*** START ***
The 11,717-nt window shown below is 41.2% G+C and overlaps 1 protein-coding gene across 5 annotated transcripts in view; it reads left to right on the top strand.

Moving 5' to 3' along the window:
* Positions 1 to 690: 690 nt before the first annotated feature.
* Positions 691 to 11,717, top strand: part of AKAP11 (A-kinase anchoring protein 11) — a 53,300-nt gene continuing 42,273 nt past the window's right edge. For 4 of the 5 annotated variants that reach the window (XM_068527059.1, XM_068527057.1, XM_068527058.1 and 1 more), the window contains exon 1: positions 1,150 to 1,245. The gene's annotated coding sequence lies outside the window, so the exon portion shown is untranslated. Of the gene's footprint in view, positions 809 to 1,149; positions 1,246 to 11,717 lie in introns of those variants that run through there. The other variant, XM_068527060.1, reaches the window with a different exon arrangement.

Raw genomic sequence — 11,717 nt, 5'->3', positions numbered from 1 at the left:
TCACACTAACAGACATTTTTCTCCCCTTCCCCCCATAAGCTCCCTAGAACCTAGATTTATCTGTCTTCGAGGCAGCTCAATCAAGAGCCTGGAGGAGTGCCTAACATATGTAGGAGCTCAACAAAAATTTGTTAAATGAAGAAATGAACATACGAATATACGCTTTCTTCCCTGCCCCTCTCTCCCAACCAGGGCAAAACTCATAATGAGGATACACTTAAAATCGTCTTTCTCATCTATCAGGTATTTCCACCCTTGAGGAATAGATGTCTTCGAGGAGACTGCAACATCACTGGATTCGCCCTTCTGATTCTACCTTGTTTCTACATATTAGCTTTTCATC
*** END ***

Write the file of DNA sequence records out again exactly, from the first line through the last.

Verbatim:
The 11,717-nt window shown below is 41.2% G+C and overlaps 1 protein-coding gene across 5 annotated transcripts in view; it reads left to right on the top strand.

Moving 5' to 3' along the window:
* Positions 1 to 690: 690 nt before the first annotated feature.
* Positions 691 to 11,717, top strand: part of AKAP11 (A-kinase anchoring protein 11) — a 53,300-nt gene continuing 42,273 nt past the window's right edge. For 4 of the 5 annotated variants that reach the window (XM_068527059.1, XM_068527057.1, XM_068527058.1 and 1 more), the window contains exon 1: positions 1,150 to 1,245. The gene's annotated coding sequence lies outside the window, so the exon portion shown is untranslated. Of the gene's footprint in view, positions 809 to 1,149; positions 1,246 to 11,717 lie in introns of those variants that run through there. The other variant, XM_068527060.1, reaches the window with a different exon arrangement.

Raw genomic sequence — 11,717 nt, 5'->3', positions numbered from 1 at the left:
TCACACTAACAGACATTTTTCTCCCCTTCCCCCCATAAGCTCCCTAGAACCTAGATTTATCTGTCTTCGAGGCAGCTCAATCAAGAGCCTGGAGGAGTGCCTAACATATGTAGGAGCTCAACAAAAATTTGTTAAATGAAGAAATGAACATACGAATATACGCTTTCTTCCCTGCCCCTCTCTCCCAACCAGGGCAAAACTCATAATGAGGATACACTTAAAATCGTCTTTCTCATCTATCAGGTATTTCCACCCTTGAGGAATAGATGTCTTCGAGGAGACTGCAACATCACTGGATTCGCCCTTCTGATTCTACCTTGTTTCTACATATTAGCTTTTCATC